There are at least three things we can do right now to help remind us of God’s blessings and to preserve within us a heart of genuine gratefulness:

  1. We should strive to live our lives with daily compassion towards others.

“When he saw the crowds, he had compassion on them, because they were harassed and helpless, like sheep without a shepherd.” (Matthew 9:36, NIV)

In this passage, Matthew recounted his observations of Jesus as he was traveling from town to town, sharing the Gospel of salvation and healing many from physical and emotional illnesses. Matthew could not help but notice the deep compassion that Jesus had for others.

Sometimes we go through our day and fail to “see” the hurt around us. Jesus was active in his compassion towards others, it was built into who he was and is today. We ought to model that type of compassion in our lives as he did.

Take a moment when you spot a family member, a friend, co-worker, etc. that seems like they need a listening ear, and be a compassionate listener. Often, we are powerless to solve their actual problem or take away their pain, but just as often, they can be encouraged by our presence as we offer ourselves up to listen. In doing so, we help move them from being a helpless harassed victim to being strengthened and encouraged to carry on through their current situation. In time, our efforts at listening may allow us to share with them how they might have lasting encouragement through a relationship with Christ.

  1. Love the unlovable

“ ‘If you love those who love you, what credit is that to you? Even sinners love those who love them. And if you do good to those who are good to you, what credit is that to you? Even sinners do that.’” (Luke 6:32–33, NIV)

I once had a pastor who always seemed to love the unlovable. Once during a potluck at our church, I saw him with a plate of food looking for a table to sit at. Any table would have loved to have him join them; but he chose the table occupied by several people that were kind of “special,” as our society would politely call them.

They lacked social graces, and probably didn’t score too many points in the personal hygiene department either. Essentially, they were outcasts, even within Christian circles. Nonetheless, that’s who our pastor had dinner with that night. He loved on them like any other person in our church family. He made those folks feel like they were the center of his world.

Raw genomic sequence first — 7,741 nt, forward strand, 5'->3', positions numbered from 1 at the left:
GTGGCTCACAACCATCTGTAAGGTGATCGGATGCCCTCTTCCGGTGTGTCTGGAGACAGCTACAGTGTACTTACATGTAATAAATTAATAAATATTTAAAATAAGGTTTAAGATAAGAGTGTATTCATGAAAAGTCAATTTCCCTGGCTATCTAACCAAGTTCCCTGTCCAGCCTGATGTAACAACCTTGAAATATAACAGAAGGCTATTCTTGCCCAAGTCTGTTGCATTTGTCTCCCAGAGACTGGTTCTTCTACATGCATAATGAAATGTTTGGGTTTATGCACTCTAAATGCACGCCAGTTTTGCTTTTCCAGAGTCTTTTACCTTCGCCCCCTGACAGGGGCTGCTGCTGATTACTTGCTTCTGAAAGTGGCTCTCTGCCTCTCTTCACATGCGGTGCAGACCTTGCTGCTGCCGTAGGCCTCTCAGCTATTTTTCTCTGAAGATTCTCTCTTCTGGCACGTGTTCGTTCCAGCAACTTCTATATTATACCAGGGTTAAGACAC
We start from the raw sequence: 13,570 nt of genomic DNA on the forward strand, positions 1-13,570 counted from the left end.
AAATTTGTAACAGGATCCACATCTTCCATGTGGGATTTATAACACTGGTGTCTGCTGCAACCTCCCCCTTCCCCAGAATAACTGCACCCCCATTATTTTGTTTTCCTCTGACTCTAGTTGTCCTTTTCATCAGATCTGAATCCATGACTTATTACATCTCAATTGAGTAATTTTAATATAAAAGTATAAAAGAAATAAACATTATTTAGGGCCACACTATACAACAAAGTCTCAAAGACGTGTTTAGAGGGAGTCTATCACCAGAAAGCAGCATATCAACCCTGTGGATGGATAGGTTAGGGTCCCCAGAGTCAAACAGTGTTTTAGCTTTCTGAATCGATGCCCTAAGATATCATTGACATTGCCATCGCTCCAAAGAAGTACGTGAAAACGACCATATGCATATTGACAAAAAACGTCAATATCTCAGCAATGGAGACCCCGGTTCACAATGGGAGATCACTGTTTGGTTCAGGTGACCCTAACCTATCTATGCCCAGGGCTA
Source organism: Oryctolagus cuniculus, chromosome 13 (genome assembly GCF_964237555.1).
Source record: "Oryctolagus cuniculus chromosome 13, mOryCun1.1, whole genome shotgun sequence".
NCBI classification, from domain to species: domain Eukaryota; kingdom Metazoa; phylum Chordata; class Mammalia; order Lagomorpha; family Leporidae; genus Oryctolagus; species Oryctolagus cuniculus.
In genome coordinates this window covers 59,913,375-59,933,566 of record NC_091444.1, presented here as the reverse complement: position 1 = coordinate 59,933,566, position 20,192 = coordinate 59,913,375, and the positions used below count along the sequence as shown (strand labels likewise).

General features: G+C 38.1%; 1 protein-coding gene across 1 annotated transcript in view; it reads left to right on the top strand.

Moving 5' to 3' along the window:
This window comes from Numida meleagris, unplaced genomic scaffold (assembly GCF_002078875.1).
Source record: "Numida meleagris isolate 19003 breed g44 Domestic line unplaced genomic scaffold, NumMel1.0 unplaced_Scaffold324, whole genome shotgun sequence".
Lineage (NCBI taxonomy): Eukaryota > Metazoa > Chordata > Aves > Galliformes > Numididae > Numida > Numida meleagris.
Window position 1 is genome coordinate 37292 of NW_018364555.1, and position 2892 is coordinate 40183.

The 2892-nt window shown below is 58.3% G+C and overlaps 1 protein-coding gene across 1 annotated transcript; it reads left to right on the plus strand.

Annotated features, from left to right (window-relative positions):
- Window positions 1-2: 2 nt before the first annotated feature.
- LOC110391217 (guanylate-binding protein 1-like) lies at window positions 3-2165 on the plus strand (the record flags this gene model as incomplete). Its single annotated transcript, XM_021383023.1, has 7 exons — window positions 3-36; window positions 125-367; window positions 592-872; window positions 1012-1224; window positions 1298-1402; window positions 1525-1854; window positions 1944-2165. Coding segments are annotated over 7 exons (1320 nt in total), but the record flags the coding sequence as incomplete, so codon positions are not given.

The world is full of those that aren’t the most lovable. Jesus made a good point that if our motive to love others is predicated on the return of such love, then our hearts have missed the entire point of what real love is.

Thankfully He loved me first, when I was a lost outcast, without any expectation that I would return His love. I’m so grateful for His unconditional love.

  1. Be generous with our mercy

“Be merciful, just as your Father is merciful.” (Luke 6:36, NIV)

Mercy is the idea of being generous, forgiving of others, and having compassion, reaching out and identifying with a person at an emotional level. It also captures the idea of providing help and encouragement, particularly where others fail to do so.

When we extend our mercy to another, our actions often permit a person to have a fresh start. Our actions can often release them from some personal indebtedness that might have arisen from some past offense. To be free of such a debt is a gift by itself.

Mercy is one of God’s most fundamental qualities. Without which, none of us would ever be able to engage with God in a personal relationship.

Interestingly, when we see the quote from Jesus on the topic of mercy, he describes what our state should be, even before he speaks of what we should specifically be doing to show mercy towards others. We need to live out our lives with this mindset of mercy. Mercy is not something that can be made a duty, it must come from our hearts.

Ultimately, to guard our hearts and to keep us from adopting the easy negative virtues that are so common today, we must actively engage Jesus everyday through the scriptures, prayer, song, and in the way, we live out our lives each day. If we can connect our hearts of compassion and mercy to our actions, our hearts will be guarded because of the transformative power made available to us through our living relationship with Christ.

Grace in Restoration

“And the God of all grace, who called you to his eternal glory in Christ, after you have suffered a little while, will himself restore you and make you strong, firm and steadfast.” (1 Peter 5:10)

I walked into my friend’s large auto shop, and on the floor, near the drive-in sized roll-up door, were countless rusty and corroded parts. Barely discernible in the middle of all these parts, was the large rusty frame of an old farm tractor. My friend, who loves to restore such antiques, stood by it with an oily wrench in his hands and broad smile on his face.

That afternoon he told me all about this tractor. He proudly told me how he and a friend had spotted the old tractor in a field as they were driving along a highway. They contacted the owner of the property, an old farmer, and he was more than happy to get rid of it. He took a small sum for it, kind of shaking his head and wondering why on Earth anyone would ever want to buy such a broken down piece of machinery.